Film Noir is a beautiful artistic medium. Very few movies, especially modern Hollywood movies, come close to seeping out such a range of emotions than Film Noir did. For anyone in doubt, seek out Laura from 1944 and compare it, as a methodical, intellectual thriller, to modern flicks. The similarities in mood, tone and raison d’etre are there, but Laura is much darker and clandestine in its underpinnings, like a solitary louse slowly developing a method of pouncing compared to a whole army engaged in guerilla attacks. Laura and others of the time fucked with you; they were meticulously clever, and while clever movies are made now, this was a different kind of clever; one satiated in suspense, confusion and jazz.
Musically, The Cinematic Orchestra mirrors the symbolism of Laura. Earlier projects like Motion were slow-moving masterpieces, never quick to give away the plot in an effort to confuse, enthrall and perplex. In Ma Fleur, chief Cinematic Jason Swinscoe quelled inspiration from Paris and its Film Noir history, as well as its laid-back, electro-tinged café culture. While Ma Fleur is no better than The Cinematic Orchestra’s previous scores, it is equally gorgeous in how it responds to and ekes out intellectual quagmires of song. Other than a few sparse moments that flicker in and out of the soundscape to further the plot, Ma Fleur is a restrained affair, one built on suspense, not release. Rarely does the melody climax; it reveals very little, offering up only questions in black and white to ponder and figure out independently.
The opening track and best song on the collection, ‘To Build a Home’, features the bellowing, haunting croon of Patrick Watson. He begins this cinematic trip to everywhere by yelping about building a home for himself and his lover in order to quell some sort of introspective chasm. Yet, as the collection continues, the chasm is never revealed, as the orchestrations flick and flutter through iridescent electronics, subtle symphonic undertones and smooth jazz, but nothing concrete or foundational. Therefore, the home Watson speaks of remains metaphorical, a resting place buried deep within somewhere, much like the symbolism often crammed into the greats of Film Noir. The exercise continues with the frail, Motown-inspired ‘Familiar Ground’ and the brooding, atmospheric ‘As The Stars Fail’. Through guest vocalists, Watson contributes on four tracks and a female on two, a series of preludes, starts and stops and mood magnifiers, Ma Fleur comes into form at a snail’s pace, slowly and patiently. Yet, whatever blossoms from these quiescent tones is always blurred, careful to never give away too much in an effort to add mystery, sexiness and sensuality to the overall product. And, like the rest of the Cinematic canon, it works like a twisted charm. Never is this whole revealed, like a gorgeous woman standing behind glossed glass, but the silhouette, the mystery, what is truly important, remains.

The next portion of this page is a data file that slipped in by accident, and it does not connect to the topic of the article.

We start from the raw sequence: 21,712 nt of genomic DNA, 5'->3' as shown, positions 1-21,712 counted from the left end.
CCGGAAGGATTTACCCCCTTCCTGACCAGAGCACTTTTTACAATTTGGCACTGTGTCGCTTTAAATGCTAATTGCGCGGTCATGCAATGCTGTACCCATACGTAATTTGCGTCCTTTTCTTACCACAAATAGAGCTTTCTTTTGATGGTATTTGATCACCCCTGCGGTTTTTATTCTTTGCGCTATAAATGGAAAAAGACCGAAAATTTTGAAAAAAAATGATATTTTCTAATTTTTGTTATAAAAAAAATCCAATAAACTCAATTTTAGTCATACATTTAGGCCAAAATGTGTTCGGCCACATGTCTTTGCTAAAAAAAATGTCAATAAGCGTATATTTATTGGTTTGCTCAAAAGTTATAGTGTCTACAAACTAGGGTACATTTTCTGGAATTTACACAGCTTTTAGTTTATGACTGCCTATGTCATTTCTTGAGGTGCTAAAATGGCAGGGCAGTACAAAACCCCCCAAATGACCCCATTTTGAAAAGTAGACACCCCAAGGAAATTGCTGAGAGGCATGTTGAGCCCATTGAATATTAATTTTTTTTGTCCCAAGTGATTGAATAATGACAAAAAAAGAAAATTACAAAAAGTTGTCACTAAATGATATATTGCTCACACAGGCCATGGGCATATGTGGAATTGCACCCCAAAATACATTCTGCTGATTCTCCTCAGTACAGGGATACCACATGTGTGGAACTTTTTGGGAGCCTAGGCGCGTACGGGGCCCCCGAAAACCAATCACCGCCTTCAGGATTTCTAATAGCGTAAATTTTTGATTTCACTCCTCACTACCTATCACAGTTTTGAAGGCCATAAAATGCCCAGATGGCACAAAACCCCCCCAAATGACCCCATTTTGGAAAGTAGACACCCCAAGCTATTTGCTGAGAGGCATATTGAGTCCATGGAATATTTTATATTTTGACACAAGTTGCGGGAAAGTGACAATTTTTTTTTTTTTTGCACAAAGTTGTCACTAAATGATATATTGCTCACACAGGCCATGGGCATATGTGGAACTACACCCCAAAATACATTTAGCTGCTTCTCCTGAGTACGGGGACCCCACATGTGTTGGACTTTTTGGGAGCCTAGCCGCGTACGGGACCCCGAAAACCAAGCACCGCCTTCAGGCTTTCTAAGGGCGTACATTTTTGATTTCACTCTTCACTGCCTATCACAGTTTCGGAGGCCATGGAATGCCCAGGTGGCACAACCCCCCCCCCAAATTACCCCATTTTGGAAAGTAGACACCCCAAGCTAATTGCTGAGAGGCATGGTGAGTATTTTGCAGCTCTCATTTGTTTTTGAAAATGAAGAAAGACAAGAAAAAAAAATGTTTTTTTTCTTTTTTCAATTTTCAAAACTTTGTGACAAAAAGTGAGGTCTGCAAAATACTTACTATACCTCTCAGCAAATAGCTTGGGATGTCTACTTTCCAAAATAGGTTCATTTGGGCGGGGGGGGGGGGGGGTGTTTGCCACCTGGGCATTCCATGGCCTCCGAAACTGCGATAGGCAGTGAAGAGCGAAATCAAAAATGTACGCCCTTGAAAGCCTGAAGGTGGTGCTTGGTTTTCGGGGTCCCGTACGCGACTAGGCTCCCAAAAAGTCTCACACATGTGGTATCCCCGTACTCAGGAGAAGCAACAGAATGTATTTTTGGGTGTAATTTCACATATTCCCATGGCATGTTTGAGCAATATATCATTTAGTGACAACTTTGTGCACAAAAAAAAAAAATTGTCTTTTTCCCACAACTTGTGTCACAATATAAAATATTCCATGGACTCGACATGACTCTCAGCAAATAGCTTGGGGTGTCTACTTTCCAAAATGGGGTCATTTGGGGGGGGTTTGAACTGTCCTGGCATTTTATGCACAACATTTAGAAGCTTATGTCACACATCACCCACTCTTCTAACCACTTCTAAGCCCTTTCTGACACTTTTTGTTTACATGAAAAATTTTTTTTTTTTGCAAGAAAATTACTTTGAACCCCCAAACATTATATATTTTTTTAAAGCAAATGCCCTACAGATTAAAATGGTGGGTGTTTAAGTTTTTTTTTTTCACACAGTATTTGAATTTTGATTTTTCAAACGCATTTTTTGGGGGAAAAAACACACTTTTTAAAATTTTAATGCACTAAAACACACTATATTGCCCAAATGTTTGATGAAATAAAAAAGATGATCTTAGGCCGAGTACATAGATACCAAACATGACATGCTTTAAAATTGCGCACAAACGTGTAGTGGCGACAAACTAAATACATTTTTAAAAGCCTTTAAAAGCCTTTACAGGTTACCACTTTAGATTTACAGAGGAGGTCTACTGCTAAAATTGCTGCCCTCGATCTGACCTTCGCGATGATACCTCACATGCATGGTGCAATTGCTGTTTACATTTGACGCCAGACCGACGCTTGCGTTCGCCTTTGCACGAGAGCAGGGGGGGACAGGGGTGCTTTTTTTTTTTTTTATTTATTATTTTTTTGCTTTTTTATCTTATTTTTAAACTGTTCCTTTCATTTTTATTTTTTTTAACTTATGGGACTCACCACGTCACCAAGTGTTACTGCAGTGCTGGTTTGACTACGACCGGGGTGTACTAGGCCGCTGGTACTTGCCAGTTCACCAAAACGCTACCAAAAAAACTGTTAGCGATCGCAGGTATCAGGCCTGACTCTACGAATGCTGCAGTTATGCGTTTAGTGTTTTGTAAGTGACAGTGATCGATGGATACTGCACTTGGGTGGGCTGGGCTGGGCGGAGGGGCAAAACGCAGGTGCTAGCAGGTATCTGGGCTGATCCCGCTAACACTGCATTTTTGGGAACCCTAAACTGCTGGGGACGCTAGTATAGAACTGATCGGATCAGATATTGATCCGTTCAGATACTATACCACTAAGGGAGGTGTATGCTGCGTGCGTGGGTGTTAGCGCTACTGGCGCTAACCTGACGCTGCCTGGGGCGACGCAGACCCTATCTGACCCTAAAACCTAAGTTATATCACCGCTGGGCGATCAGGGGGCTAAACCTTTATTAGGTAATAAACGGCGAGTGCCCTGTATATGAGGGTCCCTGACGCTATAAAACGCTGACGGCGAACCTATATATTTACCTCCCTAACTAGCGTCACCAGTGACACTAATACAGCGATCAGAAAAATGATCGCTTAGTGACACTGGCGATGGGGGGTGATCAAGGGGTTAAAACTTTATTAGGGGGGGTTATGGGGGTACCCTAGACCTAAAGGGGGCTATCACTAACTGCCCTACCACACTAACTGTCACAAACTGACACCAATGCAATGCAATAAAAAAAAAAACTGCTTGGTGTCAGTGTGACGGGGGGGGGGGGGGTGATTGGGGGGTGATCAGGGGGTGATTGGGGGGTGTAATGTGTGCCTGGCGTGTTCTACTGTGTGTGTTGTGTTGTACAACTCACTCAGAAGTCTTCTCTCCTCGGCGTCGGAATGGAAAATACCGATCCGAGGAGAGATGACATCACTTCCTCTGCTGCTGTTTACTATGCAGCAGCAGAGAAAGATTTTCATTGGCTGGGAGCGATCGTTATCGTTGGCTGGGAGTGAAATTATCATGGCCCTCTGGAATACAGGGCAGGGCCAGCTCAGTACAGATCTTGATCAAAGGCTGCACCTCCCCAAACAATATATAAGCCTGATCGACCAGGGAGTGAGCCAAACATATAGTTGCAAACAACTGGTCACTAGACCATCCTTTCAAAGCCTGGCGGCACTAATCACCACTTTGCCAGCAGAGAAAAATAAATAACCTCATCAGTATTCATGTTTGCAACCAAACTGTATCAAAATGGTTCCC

There are differences, however from early Film Noir. In Laura, for example, the climax comes and goes, albeit in the last minute or two of the movie, while Ma Fleur evades such acme, ending instead with four sleepier tracks, including the eight-minute gem ‘Time and Space’. On the closer, both time and space are deemed irrelevant; what is left is a rupture, a lack of plot, an intrinsic confusion, one that ties together some sort of point if there is one on Ma Fleur. The point, to the best of comprehension, is this: whatever is there is placed specifically and immaculately, but rarely is the listener actually told why. It does not matter whodunit. What matters is the chase, the uncertainty, the grey, the tease.
8Shain Shapiro's Score